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Int J Mol Sci. 2015 May 21;16(5):11659-77. doi: 10.3390/ijms160511659.

Acute Toxicity-Supported Chronic Toxicity Prediction: A k-Nearest Neighbor Coupled Read-Across Strategy.

Author information

1
Bioorganic and Biophysical Chemistry Laboratory, Department of Chemistry and Biomedical Sciences and Linnaeus University Centre for Biomaterials Chemistry, Linnaeus University, SE-391 82 Kalmar, Sweden. swapnil.chavan@lnu.se.
2
Computational Chemistry and Biochemistry Group, Department of Chemistry and Biomedical Sciences and Linnaeus University Centre for Biomaterials Chemistry, Linnaeus University, SE-391 82 Kalmar, Sweden. ran.friedman@lnu.se.
3
Bioorganic and Biophysical Chemistry Laboratory, Department of Chemistry and Biomedical Sciences and Linnaeus University Centre for Biomaterials Chemistry, Linnaeus University, SE-391 82 Kalmar, Sweden. ian.nicholls@lnu.se.
4
Department of Chemistry-BMC, Uppsala University, Box 576, SE-751 23 Uppsala, Sweden. ian.nicholls@lnu.se.

Abstract

A k-nearest neighbor (k-NN) classification model was constructed for 118 RDT NEDO (Repeated Dose Toxicity New Energy and industrial technology Development Organization; currently known as the Hazard Evaluation Support System (HESS)) database chemicals, employing two acute toxicity (LD50)-based classes as a response and using a series of eight PaDEL software-derived fingerprints as predictor variables. A model developed using Estate type fingerprints correctly predicted the LD50 classes for 70 of 94 training set chemicals and 19 of 24 test set chemicals. An individual category was formed for each of the chemicals by extracting its corresponding k-analogs that were identified by k-NN classification. These categories were used to perform the read-across study for prediction of the chronic toxicity, i.e., Lowest Observed Effect Levels (LOEL). We have successfully predicted the LOELs of 54 of 70 training set chemicals (77%) and 14 of 19 test set chemicals (74%) to within an order of magnitude from their experimental LOEL values. Given the success thus far, we conclude that if the k-NN model predicts LD50 classes correctly for a certain chemical, then the k-analogs of such a chemical can be successfully used for data gap filling for the LOEL. This model should support the in silico prediction of repeated dose toxicity.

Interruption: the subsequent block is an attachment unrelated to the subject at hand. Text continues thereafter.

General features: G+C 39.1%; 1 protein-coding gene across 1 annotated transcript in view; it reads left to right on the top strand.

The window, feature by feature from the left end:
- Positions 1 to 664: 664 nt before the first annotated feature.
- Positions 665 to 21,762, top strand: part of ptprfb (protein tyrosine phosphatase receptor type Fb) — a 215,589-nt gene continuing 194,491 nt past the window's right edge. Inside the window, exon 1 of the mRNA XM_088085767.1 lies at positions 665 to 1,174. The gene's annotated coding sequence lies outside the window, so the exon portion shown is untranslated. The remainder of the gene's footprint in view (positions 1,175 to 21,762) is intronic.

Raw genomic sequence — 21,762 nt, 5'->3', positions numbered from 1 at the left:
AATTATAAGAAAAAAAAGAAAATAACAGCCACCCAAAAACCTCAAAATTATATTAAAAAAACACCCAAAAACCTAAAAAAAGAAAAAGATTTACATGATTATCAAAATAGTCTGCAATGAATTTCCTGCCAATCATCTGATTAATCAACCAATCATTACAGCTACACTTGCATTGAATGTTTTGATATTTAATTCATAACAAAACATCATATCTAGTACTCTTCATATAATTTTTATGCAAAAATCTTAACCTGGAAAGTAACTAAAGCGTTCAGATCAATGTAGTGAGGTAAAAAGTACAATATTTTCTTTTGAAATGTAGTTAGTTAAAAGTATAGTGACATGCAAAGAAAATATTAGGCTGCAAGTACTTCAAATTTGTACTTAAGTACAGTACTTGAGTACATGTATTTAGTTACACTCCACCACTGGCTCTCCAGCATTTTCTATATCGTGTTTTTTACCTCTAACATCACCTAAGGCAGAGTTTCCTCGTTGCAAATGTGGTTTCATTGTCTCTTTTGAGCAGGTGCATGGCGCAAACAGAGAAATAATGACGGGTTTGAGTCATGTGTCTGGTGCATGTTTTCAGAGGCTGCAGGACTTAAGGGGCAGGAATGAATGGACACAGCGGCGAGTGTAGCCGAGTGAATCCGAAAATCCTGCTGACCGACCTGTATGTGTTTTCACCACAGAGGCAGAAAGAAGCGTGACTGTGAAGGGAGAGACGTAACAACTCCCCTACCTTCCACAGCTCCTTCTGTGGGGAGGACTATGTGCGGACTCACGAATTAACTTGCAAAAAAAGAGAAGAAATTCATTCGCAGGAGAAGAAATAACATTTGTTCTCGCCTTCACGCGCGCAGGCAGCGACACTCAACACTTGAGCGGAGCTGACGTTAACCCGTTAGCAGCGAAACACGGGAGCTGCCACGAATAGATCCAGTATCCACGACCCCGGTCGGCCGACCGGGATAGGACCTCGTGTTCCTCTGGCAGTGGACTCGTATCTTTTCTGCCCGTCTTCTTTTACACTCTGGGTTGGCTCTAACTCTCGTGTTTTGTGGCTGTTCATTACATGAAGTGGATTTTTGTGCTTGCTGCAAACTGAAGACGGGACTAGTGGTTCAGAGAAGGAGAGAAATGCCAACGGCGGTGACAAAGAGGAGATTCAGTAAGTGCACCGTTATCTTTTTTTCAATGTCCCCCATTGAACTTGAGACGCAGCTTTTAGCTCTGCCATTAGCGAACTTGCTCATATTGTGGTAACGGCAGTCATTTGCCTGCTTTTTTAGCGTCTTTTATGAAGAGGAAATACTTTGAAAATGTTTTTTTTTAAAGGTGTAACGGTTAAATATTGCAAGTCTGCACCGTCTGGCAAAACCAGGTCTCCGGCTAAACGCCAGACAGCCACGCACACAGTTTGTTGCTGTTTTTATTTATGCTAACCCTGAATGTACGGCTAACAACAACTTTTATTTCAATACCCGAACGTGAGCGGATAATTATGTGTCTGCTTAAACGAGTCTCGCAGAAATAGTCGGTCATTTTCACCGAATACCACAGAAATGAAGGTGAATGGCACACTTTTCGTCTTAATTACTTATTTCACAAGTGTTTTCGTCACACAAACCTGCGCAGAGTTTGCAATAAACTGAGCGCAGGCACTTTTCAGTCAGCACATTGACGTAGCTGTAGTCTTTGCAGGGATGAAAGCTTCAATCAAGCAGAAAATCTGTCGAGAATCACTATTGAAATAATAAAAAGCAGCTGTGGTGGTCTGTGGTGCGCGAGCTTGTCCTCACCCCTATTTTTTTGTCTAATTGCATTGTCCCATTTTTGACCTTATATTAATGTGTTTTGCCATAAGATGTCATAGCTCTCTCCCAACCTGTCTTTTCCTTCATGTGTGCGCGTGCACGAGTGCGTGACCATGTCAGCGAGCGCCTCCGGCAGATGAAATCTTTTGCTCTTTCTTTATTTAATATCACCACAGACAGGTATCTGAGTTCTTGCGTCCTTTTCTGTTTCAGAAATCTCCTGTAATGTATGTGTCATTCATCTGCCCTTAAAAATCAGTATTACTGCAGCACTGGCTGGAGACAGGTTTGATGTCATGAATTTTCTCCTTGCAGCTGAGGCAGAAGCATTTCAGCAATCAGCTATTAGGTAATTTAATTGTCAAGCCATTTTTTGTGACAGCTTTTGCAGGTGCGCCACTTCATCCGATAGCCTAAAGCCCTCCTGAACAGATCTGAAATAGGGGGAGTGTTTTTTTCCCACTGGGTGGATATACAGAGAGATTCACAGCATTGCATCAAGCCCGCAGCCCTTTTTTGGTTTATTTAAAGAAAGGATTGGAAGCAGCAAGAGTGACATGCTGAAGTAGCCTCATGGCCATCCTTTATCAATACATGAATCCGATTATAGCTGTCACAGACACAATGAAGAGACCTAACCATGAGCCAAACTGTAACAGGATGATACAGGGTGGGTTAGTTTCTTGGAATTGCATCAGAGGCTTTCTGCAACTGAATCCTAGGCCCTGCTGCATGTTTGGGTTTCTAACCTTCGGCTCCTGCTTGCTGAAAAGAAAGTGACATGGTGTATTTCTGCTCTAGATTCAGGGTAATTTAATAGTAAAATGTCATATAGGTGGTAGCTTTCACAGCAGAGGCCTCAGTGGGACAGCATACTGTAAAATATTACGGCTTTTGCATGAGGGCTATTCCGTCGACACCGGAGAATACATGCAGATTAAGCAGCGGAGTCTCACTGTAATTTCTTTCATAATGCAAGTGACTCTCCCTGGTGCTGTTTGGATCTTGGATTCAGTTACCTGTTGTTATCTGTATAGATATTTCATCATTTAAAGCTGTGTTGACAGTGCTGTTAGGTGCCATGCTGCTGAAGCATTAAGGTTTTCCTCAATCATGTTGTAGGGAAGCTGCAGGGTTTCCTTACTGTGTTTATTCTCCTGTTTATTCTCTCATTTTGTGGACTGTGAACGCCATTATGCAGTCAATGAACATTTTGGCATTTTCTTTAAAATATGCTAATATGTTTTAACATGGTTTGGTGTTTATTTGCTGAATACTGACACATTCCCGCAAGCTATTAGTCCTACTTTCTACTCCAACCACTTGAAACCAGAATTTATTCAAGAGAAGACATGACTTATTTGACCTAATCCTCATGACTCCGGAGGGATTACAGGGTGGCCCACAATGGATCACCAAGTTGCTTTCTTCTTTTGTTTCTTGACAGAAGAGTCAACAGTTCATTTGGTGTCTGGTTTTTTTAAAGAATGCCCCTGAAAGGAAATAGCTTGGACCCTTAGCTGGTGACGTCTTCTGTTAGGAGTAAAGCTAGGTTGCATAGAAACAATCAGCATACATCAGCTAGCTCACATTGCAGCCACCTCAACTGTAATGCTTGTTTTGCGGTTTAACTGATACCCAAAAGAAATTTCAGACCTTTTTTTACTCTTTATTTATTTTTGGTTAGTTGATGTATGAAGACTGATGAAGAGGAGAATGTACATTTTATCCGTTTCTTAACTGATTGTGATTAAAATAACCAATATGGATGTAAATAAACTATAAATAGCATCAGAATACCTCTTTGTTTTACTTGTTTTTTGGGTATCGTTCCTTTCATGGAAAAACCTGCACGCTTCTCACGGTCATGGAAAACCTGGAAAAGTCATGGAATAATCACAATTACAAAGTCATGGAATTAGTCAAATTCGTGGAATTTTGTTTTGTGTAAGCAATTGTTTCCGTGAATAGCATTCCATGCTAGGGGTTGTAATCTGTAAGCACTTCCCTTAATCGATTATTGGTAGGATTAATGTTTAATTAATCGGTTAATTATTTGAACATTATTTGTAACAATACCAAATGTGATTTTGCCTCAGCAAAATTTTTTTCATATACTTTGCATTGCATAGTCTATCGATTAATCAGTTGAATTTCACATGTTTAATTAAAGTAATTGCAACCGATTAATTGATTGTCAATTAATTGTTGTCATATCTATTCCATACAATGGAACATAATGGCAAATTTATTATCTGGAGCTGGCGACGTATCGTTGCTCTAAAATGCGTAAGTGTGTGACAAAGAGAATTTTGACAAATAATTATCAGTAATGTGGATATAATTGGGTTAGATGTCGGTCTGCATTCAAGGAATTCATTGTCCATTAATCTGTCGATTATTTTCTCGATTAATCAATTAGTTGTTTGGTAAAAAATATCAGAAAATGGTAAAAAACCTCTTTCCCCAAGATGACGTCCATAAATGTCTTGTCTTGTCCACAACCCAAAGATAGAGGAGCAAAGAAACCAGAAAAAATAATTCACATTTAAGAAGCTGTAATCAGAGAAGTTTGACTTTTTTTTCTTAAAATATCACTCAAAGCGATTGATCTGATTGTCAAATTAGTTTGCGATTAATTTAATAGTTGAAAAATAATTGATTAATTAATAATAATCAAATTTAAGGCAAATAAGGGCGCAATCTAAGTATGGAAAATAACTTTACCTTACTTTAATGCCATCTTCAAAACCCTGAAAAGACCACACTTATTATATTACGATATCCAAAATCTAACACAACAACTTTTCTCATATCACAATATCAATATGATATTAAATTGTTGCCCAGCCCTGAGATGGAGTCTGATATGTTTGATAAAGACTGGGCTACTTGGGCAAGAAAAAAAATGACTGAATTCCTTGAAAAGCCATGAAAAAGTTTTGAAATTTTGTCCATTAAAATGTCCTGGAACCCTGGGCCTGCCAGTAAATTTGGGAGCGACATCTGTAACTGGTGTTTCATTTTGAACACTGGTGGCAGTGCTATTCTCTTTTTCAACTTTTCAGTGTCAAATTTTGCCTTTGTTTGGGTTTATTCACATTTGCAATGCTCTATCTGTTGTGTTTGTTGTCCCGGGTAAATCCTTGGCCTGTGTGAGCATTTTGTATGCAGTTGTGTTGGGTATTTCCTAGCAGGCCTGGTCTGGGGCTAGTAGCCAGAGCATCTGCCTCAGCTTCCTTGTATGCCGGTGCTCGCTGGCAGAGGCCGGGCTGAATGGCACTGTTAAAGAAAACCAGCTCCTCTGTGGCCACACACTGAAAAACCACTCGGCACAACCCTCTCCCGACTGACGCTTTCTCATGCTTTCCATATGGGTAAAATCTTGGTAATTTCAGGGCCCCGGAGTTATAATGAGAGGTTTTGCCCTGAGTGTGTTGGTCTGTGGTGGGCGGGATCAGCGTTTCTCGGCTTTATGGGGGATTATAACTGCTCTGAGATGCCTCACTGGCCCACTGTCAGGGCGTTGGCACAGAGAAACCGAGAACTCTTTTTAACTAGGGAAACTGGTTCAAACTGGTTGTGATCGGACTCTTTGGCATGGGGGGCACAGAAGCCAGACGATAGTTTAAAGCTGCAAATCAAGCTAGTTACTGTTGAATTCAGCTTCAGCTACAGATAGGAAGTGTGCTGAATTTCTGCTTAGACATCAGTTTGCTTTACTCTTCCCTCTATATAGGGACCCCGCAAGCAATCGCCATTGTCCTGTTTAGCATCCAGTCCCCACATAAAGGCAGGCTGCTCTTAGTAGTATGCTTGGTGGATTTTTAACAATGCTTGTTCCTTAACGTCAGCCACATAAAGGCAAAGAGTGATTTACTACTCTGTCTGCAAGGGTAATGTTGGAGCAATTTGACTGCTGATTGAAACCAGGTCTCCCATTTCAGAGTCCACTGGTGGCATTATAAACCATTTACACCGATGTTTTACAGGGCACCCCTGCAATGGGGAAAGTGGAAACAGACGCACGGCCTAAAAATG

KEYWORDS:

Estate fingerprint; LD50; LOEL; category formation; classification model; k-nearest neighbor; read-across

PMID:
26006240
PMCID:
PMC4463722
DOI:
10.3390/ijms160511659
[Indexed for MEDLINE]
Free PMC Article

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